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Old February 4, 2019   #16
greenthumbomaha
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Bee, I have some extra Malabar seeds if would like to try them. It does take up some space and they do love heat, so your conditions would be more ideal. Not a fan myself personally, but a highly ornamental vine like a castor bean in a floral garden. PM your address if interested in trying.


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Old February 4, 2019   #17
MdTNGrdner
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It does look pretty but I'm not convinced on the taste! Lol. But I bet hubby might like it Thank you, I'll send a PM.
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Old February 4, 2019   #18
Labradors2
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Quote:
Originally Posted by MdTNGrdner View Post
I just looked Thunbergia up when I read it earlier, and the white was my favorite too. Very pretty!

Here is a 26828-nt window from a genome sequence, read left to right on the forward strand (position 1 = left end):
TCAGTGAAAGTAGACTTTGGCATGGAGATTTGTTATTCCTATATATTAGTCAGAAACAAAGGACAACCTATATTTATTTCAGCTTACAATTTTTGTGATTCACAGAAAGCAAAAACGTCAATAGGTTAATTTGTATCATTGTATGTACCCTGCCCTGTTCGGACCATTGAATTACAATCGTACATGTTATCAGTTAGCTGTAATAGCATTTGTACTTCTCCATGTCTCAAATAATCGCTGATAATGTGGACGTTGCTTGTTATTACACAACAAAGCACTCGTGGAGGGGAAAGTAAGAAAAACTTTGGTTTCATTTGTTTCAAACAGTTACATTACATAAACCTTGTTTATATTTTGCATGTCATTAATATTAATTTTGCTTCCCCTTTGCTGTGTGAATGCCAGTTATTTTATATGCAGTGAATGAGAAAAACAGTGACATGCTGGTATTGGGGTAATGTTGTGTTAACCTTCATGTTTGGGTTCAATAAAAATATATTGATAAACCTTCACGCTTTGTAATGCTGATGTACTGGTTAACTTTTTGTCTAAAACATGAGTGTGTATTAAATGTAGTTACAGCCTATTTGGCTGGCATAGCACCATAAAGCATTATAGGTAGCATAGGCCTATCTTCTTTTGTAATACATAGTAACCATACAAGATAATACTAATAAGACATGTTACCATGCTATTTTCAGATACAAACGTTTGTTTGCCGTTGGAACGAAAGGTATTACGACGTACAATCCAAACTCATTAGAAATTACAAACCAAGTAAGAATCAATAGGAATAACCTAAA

Honeysuckle can grow in pots and trellises nicely, and the hummingbirds love it; but it does need a bit of room - so does Morning Glory!

Pole beans go everywhere in our garden! We use them as screens, separators, punctuation... I love everything about them and would be hard pressed to choose between them and tomatoes Usually it's three tomatoes or peppers, then pole beans, repeat, and with understory herbs, basil, flowers - but then we are blessed with lots of room as you say.

I have never grown Malabar spinach (or any spinach), but I'll check that out. Thanks for the idea.

If it crosses your mind this summer, post a picture of that trellis and Thunbergia!
Your garden must be lovely with such a mix of tomatoes, peppers, pole beans, herbs and flowers. That's a great idea! I tend to keep everything in separate rows except for cilantro and peas which I allow to grow in a big block.

Malabar spinach is very attractive, and if you like the taste, it is great for salads.

I will try to remember to get a picture of the Thunbergia on the trellis .

Linda
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Old February 4, 2019   #19
MdTNGrdner
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Thanks, it is lovely but so are beautiful straight rows! I think gardeners evolve with what works, and with our bermuda grass and hot summers, the underplantings and side plantings get some shade and help keep weeds down. Neat rows and sharp corners are very appealing too, though.
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